Thursday, August 07, 2014

Austria, Through a Windscreen Darkly



Alas, the weather wasn't too cooperative as we did our little tour around Austria's lakes and mountains, but the scenery was magnificent nonetheless



Hallstatt was considered so beautiful by the Chinese that they made a perfect replica
 We toured the Mondsee, the Titteesee and the Wolfgangsee in the Salzkammergut. The mighty Austrian Alps towered over everything  putting human endeavours such as houses and towns into modest perspective. The charming 900 year old UNESCO World Heritage village of Hallstatt above is a perfect example. The Chinese may have copied each building and even the statues with the same zeal that they copy Gucci handbags, but as yet, they have not been able to clone the mountains. While the Austrians aren't too thrilled,  and the legal ramifications are being looked at, they say that you cannot capture the essence of a place so easily. Indeed. the copy may work in their favour. Busloads of Chinese were in evidence to view the real thing while we were there.

A typical Maypole
Maypoles were in evidence in many towns ansd villages throughout Austria and Germany. It is a tradition dating back to the 16th Century. Believed to be a relic from pagan times to celebrate renewal, it is put up on the first of  May and usually displays the symbols of the various craft guilds in the village. Brass bands play and there is drinking and dancing. If you want to see how they put them up, click here.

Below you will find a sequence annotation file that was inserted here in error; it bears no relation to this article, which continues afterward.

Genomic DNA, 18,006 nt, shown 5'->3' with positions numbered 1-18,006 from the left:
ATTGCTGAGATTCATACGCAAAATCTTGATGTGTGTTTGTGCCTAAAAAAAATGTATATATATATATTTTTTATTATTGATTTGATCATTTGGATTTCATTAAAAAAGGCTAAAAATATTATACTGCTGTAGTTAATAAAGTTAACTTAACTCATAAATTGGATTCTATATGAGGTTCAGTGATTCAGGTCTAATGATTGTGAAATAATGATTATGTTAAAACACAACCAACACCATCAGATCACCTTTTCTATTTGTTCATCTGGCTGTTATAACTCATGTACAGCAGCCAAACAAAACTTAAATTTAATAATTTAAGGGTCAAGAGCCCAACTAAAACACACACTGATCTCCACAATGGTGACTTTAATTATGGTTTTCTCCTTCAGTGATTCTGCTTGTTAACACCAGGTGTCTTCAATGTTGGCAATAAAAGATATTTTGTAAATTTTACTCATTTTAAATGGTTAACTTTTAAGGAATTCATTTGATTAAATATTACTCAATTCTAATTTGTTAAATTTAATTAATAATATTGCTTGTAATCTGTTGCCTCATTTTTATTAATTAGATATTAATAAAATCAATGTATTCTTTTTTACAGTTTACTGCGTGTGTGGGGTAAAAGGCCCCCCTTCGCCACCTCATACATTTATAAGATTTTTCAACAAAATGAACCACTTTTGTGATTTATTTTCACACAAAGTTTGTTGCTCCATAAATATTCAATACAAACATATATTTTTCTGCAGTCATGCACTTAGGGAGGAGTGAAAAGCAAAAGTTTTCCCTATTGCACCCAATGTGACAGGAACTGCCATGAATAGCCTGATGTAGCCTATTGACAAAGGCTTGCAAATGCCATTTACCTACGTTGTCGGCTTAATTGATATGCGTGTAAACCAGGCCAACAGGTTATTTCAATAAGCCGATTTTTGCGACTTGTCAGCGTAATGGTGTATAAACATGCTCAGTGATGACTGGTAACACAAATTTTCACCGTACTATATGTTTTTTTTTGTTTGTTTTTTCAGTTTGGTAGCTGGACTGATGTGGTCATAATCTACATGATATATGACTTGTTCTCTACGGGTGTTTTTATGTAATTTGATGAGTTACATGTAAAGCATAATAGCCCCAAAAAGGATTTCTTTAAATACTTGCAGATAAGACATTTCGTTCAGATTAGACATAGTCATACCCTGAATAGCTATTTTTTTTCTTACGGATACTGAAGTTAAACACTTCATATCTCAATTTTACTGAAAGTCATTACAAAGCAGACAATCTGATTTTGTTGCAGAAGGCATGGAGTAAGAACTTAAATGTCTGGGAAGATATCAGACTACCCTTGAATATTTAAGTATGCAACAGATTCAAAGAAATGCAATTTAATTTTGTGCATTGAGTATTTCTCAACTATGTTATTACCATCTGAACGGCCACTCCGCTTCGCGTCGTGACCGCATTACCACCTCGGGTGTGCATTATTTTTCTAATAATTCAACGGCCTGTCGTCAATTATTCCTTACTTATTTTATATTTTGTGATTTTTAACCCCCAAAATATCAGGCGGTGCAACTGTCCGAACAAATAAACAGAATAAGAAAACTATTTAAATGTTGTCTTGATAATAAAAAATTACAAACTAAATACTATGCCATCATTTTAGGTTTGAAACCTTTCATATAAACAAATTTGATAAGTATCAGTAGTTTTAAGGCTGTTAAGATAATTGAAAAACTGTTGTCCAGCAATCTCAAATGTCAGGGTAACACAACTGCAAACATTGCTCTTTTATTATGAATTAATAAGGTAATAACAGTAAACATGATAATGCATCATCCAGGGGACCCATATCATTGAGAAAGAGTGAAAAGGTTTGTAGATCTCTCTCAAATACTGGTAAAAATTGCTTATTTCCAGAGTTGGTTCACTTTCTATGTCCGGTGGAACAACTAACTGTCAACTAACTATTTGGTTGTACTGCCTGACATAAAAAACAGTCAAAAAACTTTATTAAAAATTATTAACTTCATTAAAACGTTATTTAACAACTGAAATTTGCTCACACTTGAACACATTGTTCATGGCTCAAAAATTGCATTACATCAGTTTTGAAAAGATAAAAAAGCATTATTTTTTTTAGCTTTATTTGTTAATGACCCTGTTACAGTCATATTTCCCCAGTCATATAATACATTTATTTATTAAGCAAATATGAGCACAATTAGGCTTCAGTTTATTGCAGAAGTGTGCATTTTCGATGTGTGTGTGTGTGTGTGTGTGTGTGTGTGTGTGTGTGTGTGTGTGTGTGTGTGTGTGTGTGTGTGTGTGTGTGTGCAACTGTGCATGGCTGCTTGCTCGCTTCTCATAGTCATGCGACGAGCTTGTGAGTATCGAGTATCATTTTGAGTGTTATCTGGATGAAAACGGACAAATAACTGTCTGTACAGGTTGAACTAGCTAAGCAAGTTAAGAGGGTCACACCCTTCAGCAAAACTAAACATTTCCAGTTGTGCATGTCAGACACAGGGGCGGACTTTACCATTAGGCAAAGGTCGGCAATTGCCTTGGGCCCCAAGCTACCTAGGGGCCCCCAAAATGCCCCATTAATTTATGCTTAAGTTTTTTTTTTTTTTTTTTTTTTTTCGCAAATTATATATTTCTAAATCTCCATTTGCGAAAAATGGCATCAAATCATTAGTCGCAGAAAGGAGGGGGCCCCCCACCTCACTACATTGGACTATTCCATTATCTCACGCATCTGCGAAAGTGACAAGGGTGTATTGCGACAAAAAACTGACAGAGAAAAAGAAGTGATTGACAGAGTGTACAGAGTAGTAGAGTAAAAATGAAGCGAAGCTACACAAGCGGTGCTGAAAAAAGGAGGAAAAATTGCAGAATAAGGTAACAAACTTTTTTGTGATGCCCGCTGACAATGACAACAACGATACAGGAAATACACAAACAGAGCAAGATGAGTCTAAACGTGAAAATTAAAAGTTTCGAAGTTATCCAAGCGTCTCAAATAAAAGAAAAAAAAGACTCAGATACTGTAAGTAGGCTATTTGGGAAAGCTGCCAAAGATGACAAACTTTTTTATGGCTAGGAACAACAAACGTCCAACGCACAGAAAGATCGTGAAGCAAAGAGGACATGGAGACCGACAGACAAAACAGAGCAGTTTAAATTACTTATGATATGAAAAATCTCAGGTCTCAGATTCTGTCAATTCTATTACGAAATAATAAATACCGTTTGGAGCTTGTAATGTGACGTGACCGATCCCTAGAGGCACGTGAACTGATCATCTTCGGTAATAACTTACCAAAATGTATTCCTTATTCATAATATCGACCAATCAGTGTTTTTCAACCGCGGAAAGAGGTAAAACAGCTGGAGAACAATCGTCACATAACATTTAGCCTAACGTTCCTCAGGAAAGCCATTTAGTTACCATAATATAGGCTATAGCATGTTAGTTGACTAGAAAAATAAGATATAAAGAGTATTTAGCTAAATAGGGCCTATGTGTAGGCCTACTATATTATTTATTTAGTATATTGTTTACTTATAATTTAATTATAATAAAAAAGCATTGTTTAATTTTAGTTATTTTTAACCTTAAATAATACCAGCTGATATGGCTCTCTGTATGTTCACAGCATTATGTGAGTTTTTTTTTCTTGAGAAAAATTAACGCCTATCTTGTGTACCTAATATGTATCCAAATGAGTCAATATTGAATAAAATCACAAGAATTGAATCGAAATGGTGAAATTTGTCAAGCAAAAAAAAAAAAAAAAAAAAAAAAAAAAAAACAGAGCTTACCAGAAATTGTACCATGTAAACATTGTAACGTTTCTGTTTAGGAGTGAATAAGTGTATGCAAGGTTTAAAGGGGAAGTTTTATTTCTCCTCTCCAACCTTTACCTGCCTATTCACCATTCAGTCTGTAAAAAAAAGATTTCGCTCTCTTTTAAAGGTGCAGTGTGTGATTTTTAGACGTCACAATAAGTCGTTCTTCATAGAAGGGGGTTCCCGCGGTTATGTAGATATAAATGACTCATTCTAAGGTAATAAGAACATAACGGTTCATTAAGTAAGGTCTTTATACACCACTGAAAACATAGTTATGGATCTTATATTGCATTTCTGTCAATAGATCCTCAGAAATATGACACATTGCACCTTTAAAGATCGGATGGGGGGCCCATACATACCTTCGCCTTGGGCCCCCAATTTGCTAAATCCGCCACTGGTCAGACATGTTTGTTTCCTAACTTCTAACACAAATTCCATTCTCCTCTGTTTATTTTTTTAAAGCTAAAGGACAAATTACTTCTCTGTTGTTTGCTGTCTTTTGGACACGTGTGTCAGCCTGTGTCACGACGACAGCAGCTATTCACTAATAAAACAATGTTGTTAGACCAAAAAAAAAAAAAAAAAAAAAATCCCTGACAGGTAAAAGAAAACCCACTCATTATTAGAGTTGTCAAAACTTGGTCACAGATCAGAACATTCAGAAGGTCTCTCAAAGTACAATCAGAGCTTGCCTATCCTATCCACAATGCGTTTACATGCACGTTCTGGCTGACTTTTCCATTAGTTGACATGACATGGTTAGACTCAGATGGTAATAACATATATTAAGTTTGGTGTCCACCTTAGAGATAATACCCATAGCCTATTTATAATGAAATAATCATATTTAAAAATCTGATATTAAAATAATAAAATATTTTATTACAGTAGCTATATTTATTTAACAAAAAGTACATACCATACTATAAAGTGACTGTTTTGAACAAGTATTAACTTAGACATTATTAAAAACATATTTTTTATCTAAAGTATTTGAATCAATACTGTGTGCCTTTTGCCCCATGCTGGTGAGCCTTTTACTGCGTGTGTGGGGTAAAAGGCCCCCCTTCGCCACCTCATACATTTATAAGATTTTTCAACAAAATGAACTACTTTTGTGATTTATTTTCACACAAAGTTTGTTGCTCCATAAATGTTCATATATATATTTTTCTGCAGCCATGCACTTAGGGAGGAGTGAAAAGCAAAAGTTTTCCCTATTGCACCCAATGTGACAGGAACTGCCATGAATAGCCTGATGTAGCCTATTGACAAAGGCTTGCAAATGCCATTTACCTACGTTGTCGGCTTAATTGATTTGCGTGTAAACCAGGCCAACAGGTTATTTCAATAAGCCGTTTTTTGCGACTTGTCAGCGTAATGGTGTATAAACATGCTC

Town Hall in Gmunden
Stopped for coffee and cake - strawberry torte, in Gmunden, a larger town on the Traunsee overlooked by the Traunstein Mountain. It is a spa town and the centre of a ceramic industry in which my cousin (second or third cousin twice removed) used to work. The ornate Italianate buildings with their rich detail and wrought iron balconies are attributed to Princess Caroline of Austria who became queen of Naples and Sicily. As well as being the home of exiled royals of various nationalities, Gmunden is also the home of  bearded drag queen and Eurovision winner, Conchita Wurst. This contest was on while I was in Austria and being a somewhat conservative place the win was greeted with a mixture of embarrassment and national pride.  

St. Wolfgang on the Wolfgangsee (Lake Wolfgang)
St. Wolfgang was the last place we visited. It  has some interesting stories and legends and picture postcard buildings. The church was founded in the 10th Century when St. Wolfgang  who had lived as a hermit for many years, threw his axe from the Falkenstein Rock and built it where the axe landed. The original White Horse Inn is here too, the subject of  a romatic comedy which was later turned into a musical. No, not the "Sound of Music" although this is  exactly that kind of country, even if a little melancholy today.
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The original church dates from 976

The first tourists to St. Wolfgang were monks making a pilgrimage especially during  the 16th and 17th century. Two centuries later they were displaced by newly wealthy industrialists who were subtly mocked in the in the original play "The Whitehorse Inn.."


Just before leaving Austria there was other good news. Austria has been able to mothball two of its power stations including a brand new gas fired one. As I left on the train I could see at least one reason why. There were solar panels on every farm , barn and factory, most houses, and even large covered parking areas. In some parts, sections of farmland have been converted to densely packed solar arrays. 
  

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